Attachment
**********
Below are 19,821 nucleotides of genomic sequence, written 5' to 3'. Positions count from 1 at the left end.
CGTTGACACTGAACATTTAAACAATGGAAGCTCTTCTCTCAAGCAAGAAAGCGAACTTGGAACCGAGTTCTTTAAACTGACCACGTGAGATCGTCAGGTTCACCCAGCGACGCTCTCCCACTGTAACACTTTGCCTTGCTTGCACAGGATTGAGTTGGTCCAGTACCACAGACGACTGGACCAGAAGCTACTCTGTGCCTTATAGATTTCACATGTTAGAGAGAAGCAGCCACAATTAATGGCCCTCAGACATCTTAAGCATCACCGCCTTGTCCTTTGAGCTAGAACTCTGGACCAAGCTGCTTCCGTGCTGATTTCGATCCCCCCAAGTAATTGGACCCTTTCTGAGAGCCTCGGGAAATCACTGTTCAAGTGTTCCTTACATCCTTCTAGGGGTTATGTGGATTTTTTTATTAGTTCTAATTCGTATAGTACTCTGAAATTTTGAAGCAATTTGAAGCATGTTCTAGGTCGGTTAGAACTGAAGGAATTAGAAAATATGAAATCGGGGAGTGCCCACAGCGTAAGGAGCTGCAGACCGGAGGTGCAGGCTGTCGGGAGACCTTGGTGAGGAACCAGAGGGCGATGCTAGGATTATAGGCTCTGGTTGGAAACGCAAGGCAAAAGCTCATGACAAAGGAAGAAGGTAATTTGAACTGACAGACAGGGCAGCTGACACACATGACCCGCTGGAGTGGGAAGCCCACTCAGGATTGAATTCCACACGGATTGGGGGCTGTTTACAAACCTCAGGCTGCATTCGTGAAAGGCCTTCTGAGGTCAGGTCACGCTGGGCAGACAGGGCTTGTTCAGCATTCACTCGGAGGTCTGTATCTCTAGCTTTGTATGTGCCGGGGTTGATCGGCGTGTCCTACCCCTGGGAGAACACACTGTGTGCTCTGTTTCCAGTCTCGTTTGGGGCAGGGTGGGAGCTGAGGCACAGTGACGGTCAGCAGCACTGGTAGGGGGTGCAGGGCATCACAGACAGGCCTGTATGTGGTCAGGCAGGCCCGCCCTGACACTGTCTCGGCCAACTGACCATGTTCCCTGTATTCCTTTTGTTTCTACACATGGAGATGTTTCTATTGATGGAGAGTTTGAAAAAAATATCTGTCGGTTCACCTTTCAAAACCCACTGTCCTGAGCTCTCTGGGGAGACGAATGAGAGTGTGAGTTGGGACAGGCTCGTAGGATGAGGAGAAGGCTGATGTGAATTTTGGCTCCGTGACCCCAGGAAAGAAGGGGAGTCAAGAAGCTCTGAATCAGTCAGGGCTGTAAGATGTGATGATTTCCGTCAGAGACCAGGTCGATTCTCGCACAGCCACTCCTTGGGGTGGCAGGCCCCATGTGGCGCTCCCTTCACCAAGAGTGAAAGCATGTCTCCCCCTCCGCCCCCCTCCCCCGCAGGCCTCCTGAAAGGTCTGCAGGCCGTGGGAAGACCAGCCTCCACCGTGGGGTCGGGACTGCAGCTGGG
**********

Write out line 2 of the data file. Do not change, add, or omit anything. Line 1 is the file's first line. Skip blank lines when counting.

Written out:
CGTTGACACTGAACATTTAAACAATGGAAGCTCTTCTCTCAAGCAAGAAAGCGAACTTGGAACCGAGTTCTTTAAACTGACCACGTGAGATCGTCAGGTTCACCCAGCGACGCTCTCCCACTGTAACACTTTGCCTTGCTTGCACAGGATTGAGTTGGTCCAGTACCACAGACGACTGGACCAGAAGCTACTCTGTGCCTTATAGATTTCACATGTTAGAGAGAAGCAGCCACAATTAATGGCCCTCAGACATCTTAAGCATCACCGCCTTGTCCTTTGAGCTAGAACTCTGGACCAAGCTGCTTCCGTGCTGATTTCGATCCCCCCAAGTAATTGGACCCTTTCTGAGAGCCTCGGGAAATCACTGTTCAAGTGTTCCTTACATCCTTCTAGGGGTTATGTGGATTTTTTTATTAGTTCTAATTCGTATAGTACTCTGAAATTTTGAAGCAATTTGAAGCATGTTCTAGGTCGGTTAGAACTGAAGGAATTAGAAAATATGAAATCGGGGAGTGCCCACAGCGTAAGGAGCTGCAGACCGGAGGTGCAGGCTGTCGGGAGACCTTGGTGAGGAACCAGAGGGCGATGCTAGGATTATAGGCTCTGGTTGGAAACGCAAGGCAAAAGCTCATGACAAAGGAAGAAGGTAATTTGAACTGACAGACAGGGCAGCTGACACACATGACCCGCTGGAGTGGGAAGCCCACTCAGGATTGAATTCCACACGGATTGGGGGCTGTTTACAAACCTCAGGCTGCATTCGTGAAAGGCCTTCTGAGGTCAGGTCACGCTGGGCAGACAGGGCTTGTTCAGCATTCACTCGGAGGTCTGTATCTCTAGCTTTGTATGTGCCGGGGTTGATCGGCGTGTCCTACCCCTGGGAGAACACACTGTGTGCTCTGTTTCCAGTCTCGTTTGGGGCAGGGTGGGAGCTGAGGCACAGTGACGGTCAGCAGCACTGGTAGGGGGTGCAGGGCATCACAGACAGGCCTGTATGTGGTCAGGCAGGCCCGCCCTGACACTGTCTCGGCCAACTGACCATGTTCCCTGTATTCCTTTTGTTTCTACACATGGAGATGTTTCTATTGATGGAGAGTTTGAAAAAAATATCTGTCGGTTCACCTTTCAAAACCCACTGTCCTGAGCTCTCTGGGGAGACGAATGAGAGTGTGAGTTGGGACAGGCTCGTAGGATGAGGAGAAGGCTGATGTGAATTTTGGCTCCGTGACCCCAGGAAAGAAGGGGAGTCAAGAAGCTCTGAATCAGTCAGGGCTGTAAGATGTGATGATTTCCGTCAGAGACCAGGTCGATTCTCGCACAGCCACTCCTTGGGGTGGCAGGCCCCATGTGGCGCTCCCTTCACCAAGAGTGAAAGCATGTCTCCCCCTCCGCCCCCCTCCCCCGCAGGCCTCCTGAAAGGTCTGCAGGCCGTGGGAAGACCAGCCTCCACCGTGGGGTCGGGACTGCAGCTGGG